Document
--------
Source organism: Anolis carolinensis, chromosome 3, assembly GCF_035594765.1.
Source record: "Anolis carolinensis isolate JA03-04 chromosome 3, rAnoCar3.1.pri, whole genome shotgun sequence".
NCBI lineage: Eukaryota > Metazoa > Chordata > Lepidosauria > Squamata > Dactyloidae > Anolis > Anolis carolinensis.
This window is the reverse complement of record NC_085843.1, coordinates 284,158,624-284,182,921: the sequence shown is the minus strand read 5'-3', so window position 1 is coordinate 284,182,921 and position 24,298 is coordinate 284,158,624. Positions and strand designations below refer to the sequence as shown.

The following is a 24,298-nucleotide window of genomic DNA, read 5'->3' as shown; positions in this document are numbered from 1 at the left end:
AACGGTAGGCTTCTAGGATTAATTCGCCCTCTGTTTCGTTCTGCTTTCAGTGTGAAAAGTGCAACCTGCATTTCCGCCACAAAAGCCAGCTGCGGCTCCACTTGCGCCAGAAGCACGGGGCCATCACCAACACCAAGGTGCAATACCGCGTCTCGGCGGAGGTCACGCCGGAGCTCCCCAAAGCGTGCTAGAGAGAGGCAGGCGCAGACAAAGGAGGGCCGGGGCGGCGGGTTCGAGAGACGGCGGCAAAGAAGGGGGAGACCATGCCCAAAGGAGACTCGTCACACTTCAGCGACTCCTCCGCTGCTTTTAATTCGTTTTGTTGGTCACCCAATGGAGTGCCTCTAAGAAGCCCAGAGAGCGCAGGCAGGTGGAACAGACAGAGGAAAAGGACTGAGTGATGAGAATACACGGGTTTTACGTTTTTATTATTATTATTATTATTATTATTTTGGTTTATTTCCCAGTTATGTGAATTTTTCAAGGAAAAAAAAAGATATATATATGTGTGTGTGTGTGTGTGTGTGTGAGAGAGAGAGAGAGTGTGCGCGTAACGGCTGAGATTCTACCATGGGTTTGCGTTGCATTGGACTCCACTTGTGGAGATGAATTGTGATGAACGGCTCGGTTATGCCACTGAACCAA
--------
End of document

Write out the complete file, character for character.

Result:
Source organism: Anolis carolinensis, chromosome 3, assembly GCF_035594765.1.
Source record: "Anolis carolinensis isolate JA03-04 chromosome 3, rAnoCar3.1.pri, whole genome shotgun sequence".
NCBI lineage: Eukaryota > Metazoa > Chordata > Lepidosauria > Squamata > Dactyloidae > Anolis > Anolis carolinensis.
This window is the reverse complement of record NC_085843.1, coordinates 284,158,624-284,182,921: the sequence shown is the minus strand read 5'-3', so window position 1 is coordinate 284,182,921 and position 24,298 is coordinate 284,158,624. Positions and strand designations below refer to the sequence as shown.

The following is a 24,298-nucleotide window of genomic DNA, read 5'->3' as shown; positions in this document are numbered from 1 at the left end:
AACGGTAGGCTTCTAGGATTAATTCGCCCTCTGTTTCGTTCTGCTTTCAGTGTGAAAAGTGCAACCTGCATTTCCGCCACAAAAGCCAGCTGCGGCTCCACTTGCGCCAGAAGCACGGGGCCATCACCAACACCAAGGTGCAATACCGCGTCTCGGCGGAGGTCACGCCGGAGCTCCCCAAAGCGTGCTAGAGAGAGGCAGGCGCAGACAAAGGAGGGCCGGGGCGGCGGGTTCGAGAGACGGCGGCAAAGAAGGGGGAGACCATGCCCAAAGGAGACTCGTCACACTTCAGCGACTCCTCCGCTGCTTTTAATTCGTTTTGTTGGTCACCCAATGGAGTGCCTCTAAGAAGCCCAGAGAGCGCAGGCAGGTGGAACAGACAGAGGAAAAGGACTGAGTGATGAGAATACACGGGTTTTACGTTTTTATTATTATTATTATTATTATTATTTTGGTTTATTTCCCAGTTATGTGAATTTTTCAAGGAAAAAAAAAGATATATATATGTGTGTGTGTGTGTGTGTGTGTGAGAGAGAGAGAGAGTGTGCGCGTAACGGCTGAGATTCTACCATGGGTTTGCGTTGCATTGGACTCCACTTGTGGAGATGAATTGTGATGAACGGCTCGGTTATGCCACTGAACCAA